Two similarly contrasting entrees at the diminutive Chez Seneba showcase the rich diversity of Senegalese cuisine. Thiebu jeun ($7) – widely regarded as the national dish – consists of a generous portion of bluefish and large pieces of carrot, yuca and eggplant, all simmered in a rich, slightly spicy, tomato-based sauce. The strong, distinctive flavor and firm texture of the bluefish make it a worthy partner for the rich sauce. Served atop a generous mound of djolof rice, the dish is reminiscent of its Northern cousin couscous and every bit as satisfying.

Poisson braisée ($10) provides a sharp contrast to the stewed dishes characteristic of West African cuisine: It is a whole tilapia, deeply scored so as to absorb a thick and decidedly hot-and-spicy paste-like marinade, then perfectly grilled. The fiery heat of the dish is only mildly tempered by the subtle, sweet flesh of the tilapia and a gently sautéed side dish of onions and green peppers. This is no dish for those of tender palate, but if you enjoy a little fire on your fish, you’ll pick over the bones for every last mouth-watering morsel.
Chez Seneba African Cuisine
1215 Gilmore Lane

The claypot catfish ($9.30) at Vietnam Kitchen elevates a relatively humble ingredient to new culinary heights. Boneless nuggets of catfish simmered in a rustic clay pot take on a meaty quality akin to swordfish. The fish fully absorbs the rich, dark soy-based sauce with its liberal seasoning of crushed black pepper; light caramelization imparts a subtle and welcome sweetness. This uncomplicated yet rich dish requires no further adornment beyond the simple steamed broccoli and rice that accompany it.
Vietnam Kitchen
5339 Mitscher Ave.

The equally modest and often underrated codfish takes center stage in the mixed seafood stir fry ($9.95) served at Sari Sari Filipino Cuisine. A heady combination of codfish, shrimps, mussels and peppers stir-fried in garlic, herbs and coconut milk, it’s a deliciously delicate yet complex dish. The aromatics alone – a happy result of the liberal addition of ginger and lemongrass – foretell the pleasure to come before you take the first bite. It’s a winning combination, a sensory sensation that stays with you.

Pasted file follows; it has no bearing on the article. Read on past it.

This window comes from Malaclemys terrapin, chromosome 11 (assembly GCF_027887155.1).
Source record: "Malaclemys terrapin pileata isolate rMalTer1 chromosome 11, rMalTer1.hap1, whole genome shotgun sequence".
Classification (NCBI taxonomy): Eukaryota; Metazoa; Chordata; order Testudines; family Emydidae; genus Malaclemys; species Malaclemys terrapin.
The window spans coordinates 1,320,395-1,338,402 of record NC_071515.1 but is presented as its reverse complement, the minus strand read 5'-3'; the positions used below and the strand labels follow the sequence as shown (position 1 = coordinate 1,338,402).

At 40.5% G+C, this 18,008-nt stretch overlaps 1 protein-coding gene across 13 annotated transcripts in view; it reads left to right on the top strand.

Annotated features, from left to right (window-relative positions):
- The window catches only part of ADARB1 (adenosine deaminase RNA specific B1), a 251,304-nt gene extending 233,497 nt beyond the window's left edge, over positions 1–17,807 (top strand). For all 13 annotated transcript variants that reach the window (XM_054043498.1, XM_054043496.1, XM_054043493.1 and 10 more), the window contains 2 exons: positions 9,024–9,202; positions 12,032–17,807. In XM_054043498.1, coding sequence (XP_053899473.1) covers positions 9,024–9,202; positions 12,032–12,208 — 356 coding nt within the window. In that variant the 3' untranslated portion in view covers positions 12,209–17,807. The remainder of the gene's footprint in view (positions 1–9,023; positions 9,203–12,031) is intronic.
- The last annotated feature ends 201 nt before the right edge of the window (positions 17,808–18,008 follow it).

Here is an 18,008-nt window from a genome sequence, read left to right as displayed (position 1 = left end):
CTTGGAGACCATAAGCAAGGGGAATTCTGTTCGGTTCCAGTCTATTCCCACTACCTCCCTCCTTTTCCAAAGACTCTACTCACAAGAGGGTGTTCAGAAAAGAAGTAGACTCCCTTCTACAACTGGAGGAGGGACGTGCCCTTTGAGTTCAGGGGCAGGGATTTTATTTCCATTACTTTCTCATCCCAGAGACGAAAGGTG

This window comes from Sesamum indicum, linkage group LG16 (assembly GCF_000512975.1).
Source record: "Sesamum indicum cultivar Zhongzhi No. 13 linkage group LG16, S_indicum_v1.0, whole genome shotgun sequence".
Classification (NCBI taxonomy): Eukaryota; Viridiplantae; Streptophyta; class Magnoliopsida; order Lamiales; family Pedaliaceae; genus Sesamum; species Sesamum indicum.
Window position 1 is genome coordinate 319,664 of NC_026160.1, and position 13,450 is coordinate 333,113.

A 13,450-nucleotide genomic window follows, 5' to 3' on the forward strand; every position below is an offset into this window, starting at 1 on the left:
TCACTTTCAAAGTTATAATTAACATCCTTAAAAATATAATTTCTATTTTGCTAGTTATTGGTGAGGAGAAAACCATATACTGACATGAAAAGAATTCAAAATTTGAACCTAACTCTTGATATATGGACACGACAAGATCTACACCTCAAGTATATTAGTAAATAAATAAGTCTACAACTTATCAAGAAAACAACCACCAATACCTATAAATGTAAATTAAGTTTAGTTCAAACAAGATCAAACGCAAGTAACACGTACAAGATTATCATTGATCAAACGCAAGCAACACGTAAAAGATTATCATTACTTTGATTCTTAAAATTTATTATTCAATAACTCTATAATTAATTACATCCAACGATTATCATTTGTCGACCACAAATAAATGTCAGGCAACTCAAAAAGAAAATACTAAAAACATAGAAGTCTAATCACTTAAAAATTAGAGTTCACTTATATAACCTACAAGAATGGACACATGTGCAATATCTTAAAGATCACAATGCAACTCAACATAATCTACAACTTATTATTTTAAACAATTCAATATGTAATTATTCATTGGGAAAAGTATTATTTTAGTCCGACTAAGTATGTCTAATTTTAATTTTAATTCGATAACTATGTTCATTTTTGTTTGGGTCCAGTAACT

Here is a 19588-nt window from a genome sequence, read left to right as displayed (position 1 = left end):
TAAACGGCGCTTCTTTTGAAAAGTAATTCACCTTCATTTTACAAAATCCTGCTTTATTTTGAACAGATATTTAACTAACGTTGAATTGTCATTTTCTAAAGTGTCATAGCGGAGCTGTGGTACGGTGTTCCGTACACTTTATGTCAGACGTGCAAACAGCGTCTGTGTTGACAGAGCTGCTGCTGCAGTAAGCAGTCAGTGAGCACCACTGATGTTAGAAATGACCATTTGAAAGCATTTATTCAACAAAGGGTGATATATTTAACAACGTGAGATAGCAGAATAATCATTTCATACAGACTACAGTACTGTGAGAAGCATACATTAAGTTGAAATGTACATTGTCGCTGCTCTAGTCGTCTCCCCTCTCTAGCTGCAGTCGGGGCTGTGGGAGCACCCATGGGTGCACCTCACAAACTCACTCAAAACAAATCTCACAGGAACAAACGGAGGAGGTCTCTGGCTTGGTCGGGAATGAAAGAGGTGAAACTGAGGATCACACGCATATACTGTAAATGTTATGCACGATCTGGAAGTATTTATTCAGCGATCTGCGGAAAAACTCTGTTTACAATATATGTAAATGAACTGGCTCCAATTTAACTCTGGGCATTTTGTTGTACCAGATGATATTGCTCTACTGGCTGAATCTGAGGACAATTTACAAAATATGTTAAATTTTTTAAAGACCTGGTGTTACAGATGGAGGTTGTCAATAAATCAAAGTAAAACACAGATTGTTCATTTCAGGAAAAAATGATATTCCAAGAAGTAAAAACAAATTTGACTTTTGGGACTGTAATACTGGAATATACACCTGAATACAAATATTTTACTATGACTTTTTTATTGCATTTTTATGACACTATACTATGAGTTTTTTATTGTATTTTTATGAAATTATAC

Sari Sari Filipino Cuisine
2339 Frankfort Ave.


Eat globally …
Got your taste buds ready for WorldFeast at WorldFest? This culinary world tour on Aug. 31 will offer an international tasting menu of goodies from nearly three dozen Louisville Original members and other local eateries. Festivities begin at 6 p.m. in the Main and North Lobbies of the Kentucky Center. Tickets are $50 a person, and a portion of the proceeds will benefit the Kentucky Center’s world music and dance programs, Louisville Originals and Metro Government’s Office for International Affairs. WorldFeast kicks off WorldFest, which will fill the Belvedere on Sept. 1-2 with international music, food and craft vendors and more. To make reservations for WorldFeast, visit the Kentucky Center’s Web site,, or call 584-7777. For details on WorldFest, see

Drink locally
Lions, tigers and beer, oh my! The third annual Brew at the Zoo, a day of beer, food, music and beer, starts pouring promptly at 4 p.m. on Saturday, Aug. 26, in the Oasis Festival Tent & Field at the Louisville Zoo. Local microbreweries and brewpubs BBC Beer Company, Bluegrass Brewing Company, Browning’s Brewery, Cumberland Brews and New Albanian Brewing Company will be on hand with their best suds, as will guest regional artisan-beer producers Bell’s Brewery, Hofbrauhaus Newport, Lexington Brewing Company, Broad Ripple Brewery and Upland Brewing Company. For more solid fare, some three dozen restaurants will have goodies on hand. Admission ranges from $35 for Zoo members buying in advance to $45 for non-members paying at the door. For information and reservations, visit online or visit the Zoo ticket office or the BBC Taproom, 636 E. Main St.